- Share markets moved higher as complacency rose
- Bond yields moved higher but central bank liquidity limited the rise
- Slowdown in Chinese industrial growth points to risks for commodity prices
Searching for growth
Share markets may be starting to run out of puff against a backdrop of rising complacency and low volatility. The market has priced an improvement in earnings following the bounce in commodity prices, but will growth be sufficient to sustain momentum in prices for the remainder of the year?
In the US, economic data softened in the month as regional industrial surveys pointed to a slowdown in manufacturing activity. That said, consumer spending remains on track for a strong contribution towards GDP in the September quarter as the labour market continues to chug along with strong employment growth.
Late in the month, comments from US Federal Reserve (Fed) Chair Janet Yellen that the case was building for another rate rise weighed on markets. Despite this, the Fed is likely to wait until concrete signs of inflation emerge before tightening policy rates further.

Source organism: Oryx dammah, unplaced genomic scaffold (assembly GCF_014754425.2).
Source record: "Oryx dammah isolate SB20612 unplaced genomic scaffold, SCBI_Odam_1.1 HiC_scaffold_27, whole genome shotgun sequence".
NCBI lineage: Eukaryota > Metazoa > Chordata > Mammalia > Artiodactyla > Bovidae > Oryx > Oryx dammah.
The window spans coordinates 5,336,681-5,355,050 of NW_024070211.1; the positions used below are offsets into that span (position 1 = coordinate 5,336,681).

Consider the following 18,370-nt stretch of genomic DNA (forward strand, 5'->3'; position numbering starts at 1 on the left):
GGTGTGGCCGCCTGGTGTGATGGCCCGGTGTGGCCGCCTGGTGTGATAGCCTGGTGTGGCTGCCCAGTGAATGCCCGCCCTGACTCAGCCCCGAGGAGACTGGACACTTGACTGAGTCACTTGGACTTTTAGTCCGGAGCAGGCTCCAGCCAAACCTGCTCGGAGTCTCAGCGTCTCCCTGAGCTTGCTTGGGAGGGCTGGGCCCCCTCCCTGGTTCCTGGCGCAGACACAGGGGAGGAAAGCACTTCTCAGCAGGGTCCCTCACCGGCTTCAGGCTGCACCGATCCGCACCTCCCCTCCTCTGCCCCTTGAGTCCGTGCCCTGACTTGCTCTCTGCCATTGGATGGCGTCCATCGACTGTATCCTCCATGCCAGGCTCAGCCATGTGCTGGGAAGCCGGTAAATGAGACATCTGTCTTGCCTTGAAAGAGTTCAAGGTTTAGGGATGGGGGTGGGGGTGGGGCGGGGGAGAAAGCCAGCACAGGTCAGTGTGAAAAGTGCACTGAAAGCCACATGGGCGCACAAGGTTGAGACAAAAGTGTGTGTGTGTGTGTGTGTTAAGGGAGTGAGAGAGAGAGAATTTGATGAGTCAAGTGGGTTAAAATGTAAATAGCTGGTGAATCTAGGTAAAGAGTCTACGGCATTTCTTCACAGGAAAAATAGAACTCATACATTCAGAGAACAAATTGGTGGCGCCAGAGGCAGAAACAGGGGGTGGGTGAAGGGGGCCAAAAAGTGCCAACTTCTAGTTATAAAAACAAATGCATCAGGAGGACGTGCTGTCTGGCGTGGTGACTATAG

In Europe, growth drivers continued to show a pace of gradual expansion as consumer sentiment remains strong and industrial production improves. In the UK, the Bank of England cut rates and raised bond purchases in a bid to shore up business confidence. Across in Japan, speculation continued that the Bank of Japan will announce further measures to stimulate growth.
In China, the dataflow was poor as broad based measures of investment and spending signalled a slowdown in growth. So far, investment has mainly been driven by the public sector as private sentiment declines. Credit growth has also recently slowed as authorities try to clamp down on excessive borrowing. Given this backdrop commodity prices may be at risk, especially at a time when the government looks to reduce overcapacity in steel, coal and industrial goods production.
In Australia, an interest rate cut by the Reserve Bank (RBA) in August provided a further boost to the housing market with property prices and auction clearance rates in major capital cities on the rise. Dwelling approvals also improved as low interest rates stimulate housing construction. Meanwhile, the labour market remained firm as the transition towards non-resources growth gathered momentum with tourism, health care and services performing strongly.